Many alcohol and drug recovery facilities include what is called a dual diagnosis program. For most people outside of the medical field, this may be a completely new term. However, dual diagnosis is surprisingly common among those with substance abuse problems. To learn why dual diagnosis treatment is so critical for successful recovery, we must first understand what it is and how to treat it.
What Is Dual Diagnosis?
A dual diagnosis is the medical recognition of a co-existing mental health condition in an alcoholic or addict. Simply put, an individual who has a substance use disorder, as well as another mental health disorder, is diagnosed as having a dual diagnosis also referred to as a co-occurring disorder. Oftentimes, this other problem (or diagnosis) is a key trigger for the addiction. For instance, a person with social anxiety might turn to cocaine to get themselves in the mood for public appearances. Someone with depression could find themselves drinking to escape their constantly dark moods. A trauma victim may take to heroin to find a sense of peace that eludes them normally.
It can be hard to tell which part of the dual diagnosis came first, as one is sometimes as likely a cause of the other as it is a symptom. Thankfully, this makes no considerable difference. The only thing that is important is that both conditions are treated with equal vigor.
What are the signs and symptoms of dual diagnosis? How do you identify them? The following is a short list of some of the tell-tale signs:
- Change in Behavior—This may include confused thinking, problems with concentration, or suicidal ideation.
- Problems with Responsibility—Things that are quite ordinary to most people can appear daunting to a dual diagnosis sufferer. For instance, keeping a job, interacting with family, even tending to simple errands can seem impossible to someone debilitated by the severe effects of a dual diagnosis.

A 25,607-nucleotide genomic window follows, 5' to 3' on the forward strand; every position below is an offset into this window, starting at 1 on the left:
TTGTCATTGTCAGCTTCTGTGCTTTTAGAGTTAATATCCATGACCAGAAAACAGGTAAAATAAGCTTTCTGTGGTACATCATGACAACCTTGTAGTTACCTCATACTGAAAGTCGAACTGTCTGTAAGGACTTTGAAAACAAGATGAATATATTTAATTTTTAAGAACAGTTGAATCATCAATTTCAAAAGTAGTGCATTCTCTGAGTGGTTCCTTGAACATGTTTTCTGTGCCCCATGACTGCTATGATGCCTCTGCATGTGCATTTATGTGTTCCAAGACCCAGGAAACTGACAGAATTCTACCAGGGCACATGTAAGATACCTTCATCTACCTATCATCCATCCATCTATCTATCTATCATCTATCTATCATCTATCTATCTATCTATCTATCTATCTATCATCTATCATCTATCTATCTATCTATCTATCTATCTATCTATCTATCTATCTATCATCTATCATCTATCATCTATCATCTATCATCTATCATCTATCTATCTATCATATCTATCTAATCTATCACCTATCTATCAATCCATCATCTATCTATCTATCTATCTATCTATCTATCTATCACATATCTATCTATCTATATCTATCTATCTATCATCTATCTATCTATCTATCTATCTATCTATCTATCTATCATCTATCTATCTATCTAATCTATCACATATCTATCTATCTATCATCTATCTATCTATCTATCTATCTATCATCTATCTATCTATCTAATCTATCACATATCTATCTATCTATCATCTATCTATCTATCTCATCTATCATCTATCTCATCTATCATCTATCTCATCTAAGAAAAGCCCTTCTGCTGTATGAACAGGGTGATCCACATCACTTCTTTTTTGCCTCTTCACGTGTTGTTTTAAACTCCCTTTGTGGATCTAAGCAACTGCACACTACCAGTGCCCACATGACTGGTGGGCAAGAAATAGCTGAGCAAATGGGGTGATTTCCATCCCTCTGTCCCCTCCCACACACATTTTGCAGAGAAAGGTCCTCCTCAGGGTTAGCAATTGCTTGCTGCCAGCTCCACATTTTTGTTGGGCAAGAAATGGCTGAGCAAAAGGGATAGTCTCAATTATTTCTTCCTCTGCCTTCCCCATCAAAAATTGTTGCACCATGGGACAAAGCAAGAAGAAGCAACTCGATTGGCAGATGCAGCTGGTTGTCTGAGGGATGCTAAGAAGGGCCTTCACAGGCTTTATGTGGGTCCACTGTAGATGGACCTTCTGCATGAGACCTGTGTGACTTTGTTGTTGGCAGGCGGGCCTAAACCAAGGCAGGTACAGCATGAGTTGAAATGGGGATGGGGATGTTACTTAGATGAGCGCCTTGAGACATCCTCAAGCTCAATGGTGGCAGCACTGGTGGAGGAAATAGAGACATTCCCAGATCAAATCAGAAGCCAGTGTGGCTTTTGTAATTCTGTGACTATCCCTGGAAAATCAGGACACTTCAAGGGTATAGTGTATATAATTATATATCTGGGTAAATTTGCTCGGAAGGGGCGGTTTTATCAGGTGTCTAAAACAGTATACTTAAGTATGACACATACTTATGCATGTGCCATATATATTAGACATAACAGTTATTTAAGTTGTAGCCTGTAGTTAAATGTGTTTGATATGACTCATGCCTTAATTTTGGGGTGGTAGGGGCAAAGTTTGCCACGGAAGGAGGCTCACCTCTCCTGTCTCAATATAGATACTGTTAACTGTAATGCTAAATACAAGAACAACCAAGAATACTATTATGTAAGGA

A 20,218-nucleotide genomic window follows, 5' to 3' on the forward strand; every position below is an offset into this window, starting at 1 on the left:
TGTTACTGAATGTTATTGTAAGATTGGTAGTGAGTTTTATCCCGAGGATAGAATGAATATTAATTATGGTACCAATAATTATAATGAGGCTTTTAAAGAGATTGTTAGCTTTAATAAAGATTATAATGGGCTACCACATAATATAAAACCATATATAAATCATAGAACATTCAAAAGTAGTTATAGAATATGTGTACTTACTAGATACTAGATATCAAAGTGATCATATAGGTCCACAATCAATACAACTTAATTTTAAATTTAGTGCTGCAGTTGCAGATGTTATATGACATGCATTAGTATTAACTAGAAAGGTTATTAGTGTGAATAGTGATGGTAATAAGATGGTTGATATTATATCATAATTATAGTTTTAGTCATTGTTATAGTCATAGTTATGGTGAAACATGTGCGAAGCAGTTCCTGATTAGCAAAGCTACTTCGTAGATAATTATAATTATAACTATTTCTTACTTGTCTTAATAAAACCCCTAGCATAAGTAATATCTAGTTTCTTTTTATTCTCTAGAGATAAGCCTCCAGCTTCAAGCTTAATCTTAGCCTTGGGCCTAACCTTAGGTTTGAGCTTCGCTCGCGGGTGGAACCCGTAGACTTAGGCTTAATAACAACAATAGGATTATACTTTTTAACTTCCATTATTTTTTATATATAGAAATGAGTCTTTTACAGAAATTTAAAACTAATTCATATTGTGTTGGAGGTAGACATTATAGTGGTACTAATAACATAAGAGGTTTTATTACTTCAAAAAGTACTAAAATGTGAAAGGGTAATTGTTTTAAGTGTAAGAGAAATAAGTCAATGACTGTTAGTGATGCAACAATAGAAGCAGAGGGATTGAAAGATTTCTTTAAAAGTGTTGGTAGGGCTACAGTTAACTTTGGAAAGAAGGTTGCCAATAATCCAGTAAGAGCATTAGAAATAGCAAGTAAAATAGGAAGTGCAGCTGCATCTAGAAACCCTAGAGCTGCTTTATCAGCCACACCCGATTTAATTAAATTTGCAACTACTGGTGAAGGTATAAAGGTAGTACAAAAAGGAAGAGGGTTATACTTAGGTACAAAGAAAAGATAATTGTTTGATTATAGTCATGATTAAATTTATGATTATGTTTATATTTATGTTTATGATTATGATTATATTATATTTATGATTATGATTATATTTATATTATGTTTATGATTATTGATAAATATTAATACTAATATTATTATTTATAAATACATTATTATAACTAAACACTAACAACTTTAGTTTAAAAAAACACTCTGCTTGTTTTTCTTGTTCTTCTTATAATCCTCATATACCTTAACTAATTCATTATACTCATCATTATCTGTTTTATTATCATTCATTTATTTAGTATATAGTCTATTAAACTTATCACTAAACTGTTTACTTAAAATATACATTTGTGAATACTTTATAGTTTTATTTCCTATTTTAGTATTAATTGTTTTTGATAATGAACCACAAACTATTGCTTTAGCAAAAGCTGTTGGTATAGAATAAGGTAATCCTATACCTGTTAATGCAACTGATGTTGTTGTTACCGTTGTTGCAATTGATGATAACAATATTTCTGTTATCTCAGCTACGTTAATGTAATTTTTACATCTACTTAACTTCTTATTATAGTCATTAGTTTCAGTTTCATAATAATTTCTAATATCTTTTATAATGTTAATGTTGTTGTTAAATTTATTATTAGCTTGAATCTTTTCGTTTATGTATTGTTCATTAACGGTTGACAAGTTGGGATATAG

- General malaise—Not surprising, a person saddled with both an addiction and a mental health disorder is likely to find ordinary life exhausting, unsatisfying and onerous. Anger, regret, and frustration are all likely to be their constant companions.
- Mood Swings
Treating Dual Diagnosis
As with other addictions and mental health problems, there is no easy solution for dual diagnosis. However, with a comprehensive plan for rehabilitation, comprised of the proper combination of therapies and treatments for the individual’s needs, recovery is possible.
Among the options for treating dual diagnosis are:
- Counseling—Individual, group, and family therapy are usually a key aspect of the recovery plan. Counseling is used to understand the client and help them develop tools and coping strategies that will assist in the road to recovery.
- Medication—Prescription medications, when indicated, can be helpful and useful.
- Cognitive-Behavior Therapy (CBT) —CBT is a goal-oriented, problem-solving type of therapy aimed at identifying and changing problematic behaviors associated with the dual diagnosis.
New Bridge Foundation in Berkeley, CA, has more than five decades of experience in the addiction recovery field. If you or someone you know is suffering from a substance abuse problem coupled with mental health issues, or you’re simply looking for more information, contact us by calling 866.772.8491.